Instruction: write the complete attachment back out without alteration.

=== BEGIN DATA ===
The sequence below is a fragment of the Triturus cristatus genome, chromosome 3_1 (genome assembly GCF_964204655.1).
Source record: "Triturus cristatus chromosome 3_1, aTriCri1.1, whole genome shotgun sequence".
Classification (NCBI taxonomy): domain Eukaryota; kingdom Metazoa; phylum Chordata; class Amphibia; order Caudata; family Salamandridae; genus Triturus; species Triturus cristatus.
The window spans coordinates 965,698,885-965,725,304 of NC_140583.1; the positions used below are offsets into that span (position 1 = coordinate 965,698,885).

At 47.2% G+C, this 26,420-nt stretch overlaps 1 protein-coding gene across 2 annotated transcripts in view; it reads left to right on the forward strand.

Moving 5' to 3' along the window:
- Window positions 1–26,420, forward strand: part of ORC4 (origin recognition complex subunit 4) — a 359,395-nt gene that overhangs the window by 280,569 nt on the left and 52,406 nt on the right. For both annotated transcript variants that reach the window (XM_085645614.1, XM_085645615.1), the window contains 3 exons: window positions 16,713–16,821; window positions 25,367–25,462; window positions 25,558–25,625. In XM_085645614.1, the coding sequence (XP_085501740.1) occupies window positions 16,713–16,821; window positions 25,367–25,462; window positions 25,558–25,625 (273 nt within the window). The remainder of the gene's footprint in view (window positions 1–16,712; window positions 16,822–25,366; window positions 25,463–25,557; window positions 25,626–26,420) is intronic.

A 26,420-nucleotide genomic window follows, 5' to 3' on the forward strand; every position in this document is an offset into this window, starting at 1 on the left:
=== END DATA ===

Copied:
The sequence below is a fragment of the Triturus cristatus genome, chromosome 3_1 (genome assembly GCF_964204655.1).
Source record: "Triturus cristatus chromosome 3_1, aTriCri1.1, whole genome shotgun sequence".
Classification (NCBI taxonomy): domain Eukaryota; kingdom Metazoa; phylum Chordata; class Amphibia; order Caudata; family Salamandridae; genus Triturus; species Triturus cristatus.
The window spans coordinates 965,698,885-965,725,304 of NC_140583.1; the positions used below are offsets into that span (position 1 = coordinate 965,698,885).

At 47.2% G+C, this 26,420-nt stretch overlaps 1 protein-coding gene across 2 annotated transcripts in view; it reads left to right on the forward strand.

Moving 5' to 3' along the window:
- Window positions 1–26,420, forward strand: part of ORC4 (origin recognition complex subunit 4) — a 359,395-nt gene that overhangs the window by 280,569 nt on the left and 52,406 nt on the right. For both annotated transcript variants that reach the window (XM_085645614.1, XM_085645615.1), the window contains 3 exons: window positions 16,713–16,821; window positions 25,367–25,462; window positions 25,558–25,625. In XM_085645614.1, the coding sequence (XP_085501740.1) occupies window positions 16,713–16,821; window positions 25,367–25,462; window positions 25,558–25,625 (273 nt within the window). The remainder of the gene's footprint in view (window positions 1–16,712; window positions 16,822–25,366; window positions 25,463–25,557; window positions 25,626–26,420) is intronic.

A 26,420-nucleotide genomic window follows, 5' to 3' on the forward strand; every position in this document is an offset into this window, starting at 1 on the left: